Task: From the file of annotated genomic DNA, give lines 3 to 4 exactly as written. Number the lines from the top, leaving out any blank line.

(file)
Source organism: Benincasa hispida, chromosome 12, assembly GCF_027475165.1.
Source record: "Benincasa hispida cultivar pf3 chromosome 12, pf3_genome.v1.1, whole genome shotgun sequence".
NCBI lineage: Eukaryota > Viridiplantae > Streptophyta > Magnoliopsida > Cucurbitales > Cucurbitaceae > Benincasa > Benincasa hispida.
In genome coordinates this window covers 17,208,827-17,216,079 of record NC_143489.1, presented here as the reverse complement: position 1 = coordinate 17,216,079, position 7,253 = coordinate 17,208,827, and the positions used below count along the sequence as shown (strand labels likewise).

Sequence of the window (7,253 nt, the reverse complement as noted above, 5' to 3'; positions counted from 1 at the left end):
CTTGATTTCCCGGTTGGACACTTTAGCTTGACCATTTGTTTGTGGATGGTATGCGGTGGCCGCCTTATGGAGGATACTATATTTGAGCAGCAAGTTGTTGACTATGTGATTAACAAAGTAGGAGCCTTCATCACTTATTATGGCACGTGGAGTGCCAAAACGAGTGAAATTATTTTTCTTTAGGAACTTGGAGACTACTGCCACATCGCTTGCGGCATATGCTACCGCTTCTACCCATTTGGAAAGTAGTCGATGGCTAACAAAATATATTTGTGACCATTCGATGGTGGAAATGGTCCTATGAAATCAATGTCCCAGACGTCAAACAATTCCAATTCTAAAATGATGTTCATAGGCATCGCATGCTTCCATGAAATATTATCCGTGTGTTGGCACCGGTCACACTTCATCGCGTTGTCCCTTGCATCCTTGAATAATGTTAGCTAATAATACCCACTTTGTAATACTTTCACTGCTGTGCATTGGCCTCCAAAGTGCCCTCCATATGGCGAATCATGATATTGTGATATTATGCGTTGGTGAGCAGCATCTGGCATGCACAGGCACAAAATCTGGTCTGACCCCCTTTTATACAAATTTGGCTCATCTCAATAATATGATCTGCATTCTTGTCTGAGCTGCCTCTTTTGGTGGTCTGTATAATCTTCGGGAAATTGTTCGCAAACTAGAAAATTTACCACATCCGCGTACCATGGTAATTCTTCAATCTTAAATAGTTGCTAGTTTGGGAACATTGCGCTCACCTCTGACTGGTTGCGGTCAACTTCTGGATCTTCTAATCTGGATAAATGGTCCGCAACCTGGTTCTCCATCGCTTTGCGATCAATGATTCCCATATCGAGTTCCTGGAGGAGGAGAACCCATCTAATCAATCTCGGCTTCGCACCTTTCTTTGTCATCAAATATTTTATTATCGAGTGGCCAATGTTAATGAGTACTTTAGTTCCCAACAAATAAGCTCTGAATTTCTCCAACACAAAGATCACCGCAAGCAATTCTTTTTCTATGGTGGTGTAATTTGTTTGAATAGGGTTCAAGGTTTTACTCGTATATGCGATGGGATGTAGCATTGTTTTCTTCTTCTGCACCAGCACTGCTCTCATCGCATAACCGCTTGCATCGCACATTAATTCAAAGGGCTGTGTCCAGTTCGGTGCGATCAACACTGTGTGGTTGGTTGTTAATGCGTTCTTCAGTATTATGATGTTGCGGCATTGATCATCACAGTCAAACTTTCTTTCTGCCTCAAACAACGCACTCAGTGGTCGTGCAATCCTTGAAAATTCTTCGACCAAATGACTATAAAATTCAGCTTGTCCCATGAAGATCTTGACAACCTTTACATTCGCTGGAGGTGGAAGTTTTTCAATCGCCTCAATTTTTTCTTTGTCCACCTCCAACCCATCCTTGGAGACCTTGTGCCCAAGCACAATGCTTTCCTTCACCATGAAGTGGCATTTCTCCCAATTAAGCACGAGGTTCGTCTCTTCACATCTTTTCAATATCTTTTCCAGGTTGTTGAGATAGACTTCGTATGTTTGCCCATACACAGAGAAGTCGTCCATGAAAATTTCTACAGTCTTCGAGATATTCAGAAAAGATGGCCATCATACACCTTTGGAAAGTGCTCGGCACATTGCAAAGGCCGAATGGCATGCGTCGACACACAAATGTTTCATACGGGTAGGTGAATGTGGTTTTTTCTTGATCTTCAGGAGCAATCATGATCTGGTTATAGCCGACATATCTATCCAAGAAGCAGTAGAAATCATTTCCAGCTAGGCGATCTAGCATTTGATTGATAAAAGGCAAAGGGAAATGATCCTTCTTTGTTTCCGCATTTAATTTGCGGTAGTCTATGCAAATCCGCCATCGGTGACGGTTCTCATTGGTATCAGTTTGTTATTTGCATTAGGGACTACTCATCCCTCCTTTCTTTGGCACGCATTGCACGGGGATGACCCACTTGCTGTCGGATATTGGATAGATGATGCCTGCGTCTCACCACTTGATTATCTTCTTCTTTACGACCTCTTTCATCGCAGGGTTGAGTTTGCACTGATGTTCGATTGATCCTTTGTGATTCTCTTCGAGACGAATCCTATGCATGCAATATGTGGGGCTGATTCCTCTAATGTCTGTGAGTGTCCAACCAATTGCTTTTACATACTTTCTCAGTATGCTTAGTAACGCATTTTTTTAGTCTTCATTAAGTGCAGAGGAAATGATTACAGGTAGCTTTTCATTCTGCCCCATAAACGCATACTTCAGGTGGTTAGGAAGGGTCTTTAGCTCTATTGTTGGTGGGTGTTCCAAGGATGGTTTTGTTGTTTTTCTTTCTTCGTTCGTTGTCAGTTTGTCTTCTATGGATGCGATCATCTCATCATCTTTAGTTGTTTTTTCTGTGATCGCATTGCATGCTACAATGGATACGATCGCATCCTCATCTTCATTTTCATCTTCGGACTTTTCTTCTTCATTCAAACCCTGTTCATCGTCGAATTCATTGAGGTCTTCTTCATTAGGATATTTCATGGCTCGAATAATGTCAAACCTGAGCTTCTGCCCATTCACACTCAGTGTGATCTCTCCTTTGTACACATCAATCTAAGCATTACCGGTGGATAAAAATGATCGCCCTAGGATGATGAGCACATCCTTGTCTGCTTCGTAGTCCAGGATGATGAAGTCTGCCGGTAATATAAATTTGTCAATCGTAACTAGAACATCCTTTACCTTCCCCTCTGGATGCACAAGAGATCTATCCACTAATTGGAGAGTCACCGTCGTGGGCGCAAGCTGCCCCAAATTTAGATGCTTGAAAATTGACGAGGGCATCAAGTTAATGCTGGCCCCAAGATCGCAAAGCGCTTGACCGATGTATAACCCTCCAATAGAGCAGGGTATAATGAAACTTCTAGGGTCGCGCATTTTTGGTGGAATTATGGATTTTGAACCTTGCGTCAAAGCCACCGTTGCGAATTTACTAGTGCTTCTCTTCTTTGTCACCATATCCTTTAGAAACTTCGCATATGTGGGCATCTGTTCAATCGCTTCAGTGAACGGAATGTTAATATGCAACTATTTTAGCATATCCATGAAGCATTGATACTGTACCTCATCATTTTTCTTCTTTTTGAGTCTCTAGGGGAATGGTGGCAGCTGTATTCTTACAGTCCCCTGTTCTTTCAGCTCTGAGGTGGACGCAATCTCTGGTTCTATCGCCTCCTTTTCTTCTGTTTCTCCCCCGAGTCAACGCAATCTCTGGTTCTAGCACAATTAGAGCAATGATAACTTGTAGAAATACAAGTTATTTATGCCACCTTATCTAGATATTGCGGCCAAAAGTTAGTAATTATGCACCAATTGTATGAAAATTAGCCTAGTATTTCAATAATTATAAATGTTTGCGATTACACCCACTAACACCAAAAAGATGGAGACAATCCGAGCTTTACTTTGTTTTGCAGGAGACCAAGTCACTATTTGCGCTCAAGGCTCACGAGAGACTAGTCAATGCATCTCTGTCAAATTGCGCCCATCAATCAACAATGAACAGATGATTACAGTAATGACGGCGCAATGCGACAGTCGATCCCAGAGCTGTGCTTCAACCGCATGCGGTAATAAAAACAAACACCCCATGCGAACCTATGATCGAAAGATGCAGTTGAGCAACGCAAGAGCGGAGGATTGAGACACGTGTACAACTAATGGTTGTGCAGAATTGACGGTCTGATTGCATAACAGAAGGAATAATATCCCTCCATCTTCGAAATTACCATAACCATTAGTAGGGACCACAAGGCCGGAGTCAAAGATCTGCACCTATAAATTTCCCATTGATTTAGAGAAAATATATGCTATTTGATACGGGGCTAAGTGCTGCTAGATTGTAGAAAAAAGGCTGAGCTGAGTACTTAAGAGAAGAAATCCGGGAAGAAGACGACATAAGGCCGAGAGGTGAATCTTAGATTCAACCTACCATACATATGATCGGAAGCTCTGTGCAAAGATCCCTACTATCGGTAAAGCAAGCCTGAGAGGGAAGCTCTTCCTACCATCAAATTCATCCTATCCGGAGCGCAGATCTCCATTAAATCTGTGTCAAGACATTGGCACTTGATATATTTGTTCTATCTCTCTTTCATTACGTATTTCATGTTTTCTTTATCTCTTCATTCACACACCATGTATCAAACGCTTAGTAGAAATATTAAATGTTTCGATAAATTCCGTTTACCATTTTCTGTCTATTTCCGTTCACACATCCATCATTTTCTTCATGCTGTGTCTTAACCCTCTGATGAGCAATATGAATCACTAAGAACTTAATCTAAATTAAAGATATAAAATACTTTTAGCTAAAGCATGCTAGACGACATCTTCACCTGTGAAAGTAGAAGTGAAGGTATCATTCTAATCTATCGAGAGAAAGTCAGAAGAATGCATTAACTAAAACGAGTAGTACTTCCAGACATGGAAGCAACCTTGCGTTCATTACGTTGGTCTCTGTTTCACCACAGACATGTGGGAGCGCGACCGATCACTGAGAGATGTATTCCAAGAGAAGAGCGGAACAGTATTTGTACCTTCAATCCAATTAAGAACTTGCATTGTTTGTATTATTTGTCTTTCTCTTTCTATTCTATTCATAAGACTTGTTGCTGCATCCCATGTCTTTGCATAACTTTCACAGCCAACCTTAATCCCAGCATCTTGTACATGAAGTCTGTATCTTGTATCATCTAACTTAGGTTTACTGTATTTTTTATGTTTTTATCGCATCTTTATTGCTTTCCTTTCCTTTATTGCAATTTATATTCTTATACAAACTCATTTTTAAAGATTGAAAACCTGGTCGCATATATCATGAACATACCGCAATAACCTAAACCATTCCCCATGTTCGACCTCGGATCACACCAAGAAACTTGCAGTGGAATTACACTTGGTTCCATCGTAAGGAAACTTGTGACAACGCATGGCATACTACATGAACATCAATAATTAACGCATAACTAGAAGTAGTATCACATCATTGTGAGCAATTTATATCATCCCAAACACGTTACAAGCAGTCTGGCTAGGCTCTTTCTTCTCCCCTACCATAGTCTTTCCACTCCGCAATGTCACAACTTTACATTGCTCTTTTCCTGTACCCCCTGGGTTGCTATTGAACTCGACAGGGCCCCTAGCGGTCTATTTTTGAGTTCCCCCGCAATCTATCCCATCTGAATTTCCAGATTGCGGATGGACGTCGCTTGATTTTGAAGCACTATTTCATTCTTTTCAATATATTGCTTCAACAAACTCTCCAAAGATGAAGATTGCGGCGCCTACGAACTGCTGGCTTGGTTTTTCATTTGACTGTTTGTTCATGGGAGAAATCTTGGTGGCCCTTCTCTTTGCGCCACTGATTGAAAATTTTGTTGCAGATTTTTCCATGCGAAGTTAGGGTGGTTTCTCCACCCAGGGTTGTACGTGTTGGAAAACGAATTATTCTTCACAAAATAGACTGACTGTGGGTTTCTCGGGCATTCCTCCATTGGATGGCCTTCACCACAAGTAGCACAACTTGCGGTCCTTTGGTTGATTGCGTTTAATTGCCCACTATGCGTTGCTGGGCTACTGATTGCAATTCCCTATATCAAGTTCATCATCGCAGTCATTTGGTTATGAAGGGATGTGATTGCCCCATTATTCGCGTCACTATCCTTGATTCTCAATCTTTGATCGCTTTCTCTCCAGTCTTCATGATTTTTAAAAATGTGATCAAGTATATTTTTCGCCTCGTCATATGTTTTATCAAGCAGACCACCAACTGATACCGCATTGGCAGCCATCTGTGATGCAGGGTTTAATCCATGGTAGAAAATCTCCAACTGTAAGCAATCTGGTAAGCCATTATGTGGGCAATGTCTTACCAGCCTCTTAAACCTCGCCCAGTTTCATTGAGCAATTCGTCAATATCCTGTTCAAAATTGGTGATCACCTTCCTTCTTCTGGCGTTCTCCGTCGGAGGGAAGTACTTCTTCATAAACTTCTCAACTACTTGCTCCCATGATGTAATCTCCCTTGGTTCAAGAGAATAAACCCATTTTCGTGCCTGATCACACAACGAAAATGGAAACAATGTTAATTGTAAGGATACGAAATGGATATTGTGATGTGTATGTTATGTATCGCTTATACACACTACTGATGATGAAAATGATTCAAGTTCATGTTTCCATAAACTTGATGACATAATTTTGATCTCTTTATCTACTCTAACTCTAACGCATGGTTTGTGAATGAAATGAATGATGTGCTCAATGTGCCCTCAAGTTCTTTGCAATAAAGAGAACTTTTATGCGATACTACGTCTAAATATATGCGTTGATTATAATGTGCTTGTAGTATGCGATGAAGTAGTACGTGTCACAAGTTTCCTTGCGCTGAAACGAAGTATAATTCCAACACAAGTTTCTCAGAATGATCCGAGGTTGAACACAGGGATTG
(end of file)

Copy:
NCBI lineage: Eukaryota > Viridiplantae > Streptophyta > Magnoliopsida > Cucurbitales > Cucurbitaceae > Benincasa > Benincasa hispida.
In genome coordinates this window covers 17,208,827-17,216,079 of record NC_143489.1, presented here as the reverse complement: position 1 = coordinate 17,216,079, position 7,253 = coordinate 17,208,827, and the positions used below count along the sequence as shown (strand labels likewise).